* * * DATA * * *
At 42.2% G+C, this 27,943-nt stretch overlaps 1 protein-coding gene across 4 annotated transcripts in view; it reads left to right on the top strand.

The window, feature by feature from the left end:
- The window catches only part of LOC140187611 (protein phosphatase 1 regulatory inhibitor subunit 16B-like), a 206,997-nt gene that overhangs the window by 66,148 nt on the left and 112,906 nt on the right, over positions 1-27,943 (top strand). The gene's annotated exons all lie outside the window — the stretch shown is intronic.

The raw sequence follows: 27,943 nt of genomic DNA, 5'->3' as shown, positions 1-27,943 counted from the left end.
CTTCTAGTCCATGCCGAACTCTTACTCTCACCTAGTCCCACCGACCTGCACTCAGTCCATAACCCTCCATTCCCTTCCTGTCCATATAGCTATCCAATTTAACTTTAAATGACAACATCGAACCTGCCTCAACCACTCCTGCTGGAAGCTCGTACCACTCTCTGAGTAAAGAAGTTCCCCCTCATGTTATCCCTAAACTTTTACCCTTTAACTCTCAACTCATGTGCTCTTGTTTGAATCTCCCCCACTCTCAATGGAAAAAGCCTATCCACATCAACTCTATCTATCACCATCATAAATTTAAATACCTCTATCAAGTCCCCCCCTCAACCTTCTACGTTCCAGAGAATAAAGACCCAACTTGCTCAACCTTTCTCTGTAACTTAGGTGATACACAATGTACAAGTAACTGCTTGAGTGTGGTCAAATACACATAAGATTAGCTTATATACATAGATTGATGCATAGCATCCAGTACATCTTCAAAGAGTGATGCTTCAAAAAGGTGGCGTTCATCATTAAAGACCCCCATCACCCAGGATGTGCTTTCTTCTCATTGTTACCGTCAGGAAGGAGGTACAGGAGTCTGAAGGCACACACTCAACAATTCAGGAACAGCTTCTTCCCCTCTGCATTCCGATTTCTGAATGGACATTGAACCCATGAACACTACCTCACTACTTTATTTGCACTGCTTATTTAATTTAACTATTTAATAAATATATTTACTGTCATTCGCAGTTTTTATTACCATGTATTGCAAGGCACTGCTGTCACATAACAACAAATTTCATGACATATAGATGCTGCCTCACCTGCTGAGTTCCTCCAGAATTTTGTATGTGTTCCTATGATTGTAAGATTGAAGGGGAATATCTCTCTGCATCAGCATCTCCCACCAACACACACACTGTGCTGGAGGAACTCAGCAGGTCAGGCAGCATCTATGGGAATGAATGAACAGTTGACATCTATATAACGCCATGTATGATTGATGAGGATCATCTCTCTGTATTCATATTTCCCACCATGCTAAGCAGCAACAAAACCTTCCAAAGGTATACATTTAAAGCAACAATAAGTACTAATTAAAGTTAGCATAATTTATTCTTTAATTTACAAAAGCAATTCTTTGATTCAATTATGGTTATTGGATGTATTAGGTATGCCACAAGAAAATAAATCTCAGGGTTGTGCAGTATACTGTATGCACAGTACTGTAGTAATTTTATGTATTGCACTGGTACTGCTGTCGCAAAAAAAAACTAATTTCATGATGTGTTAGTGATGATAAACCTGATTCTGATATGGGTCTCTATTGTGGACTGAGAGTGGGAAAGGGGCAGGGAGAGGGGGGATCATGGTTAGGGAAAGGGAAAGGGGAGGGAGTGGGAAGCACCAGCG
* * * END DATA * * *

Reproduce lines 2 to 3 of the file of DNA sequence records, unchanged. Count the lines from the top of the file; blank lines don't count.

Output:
The window, feature by feature from the left end:
- The window catches only part of LOC140187611 (protein phosphatase 1 regulatory inhibitor subunit 16B-like), a 206,997-nt gene that overhangs the window by 66,148 nt on the left and 112,906 nt on the right, over positions 1-27,943 (top strand). The gene's annotated exons all lie outside the window — the stretch shown is intronic.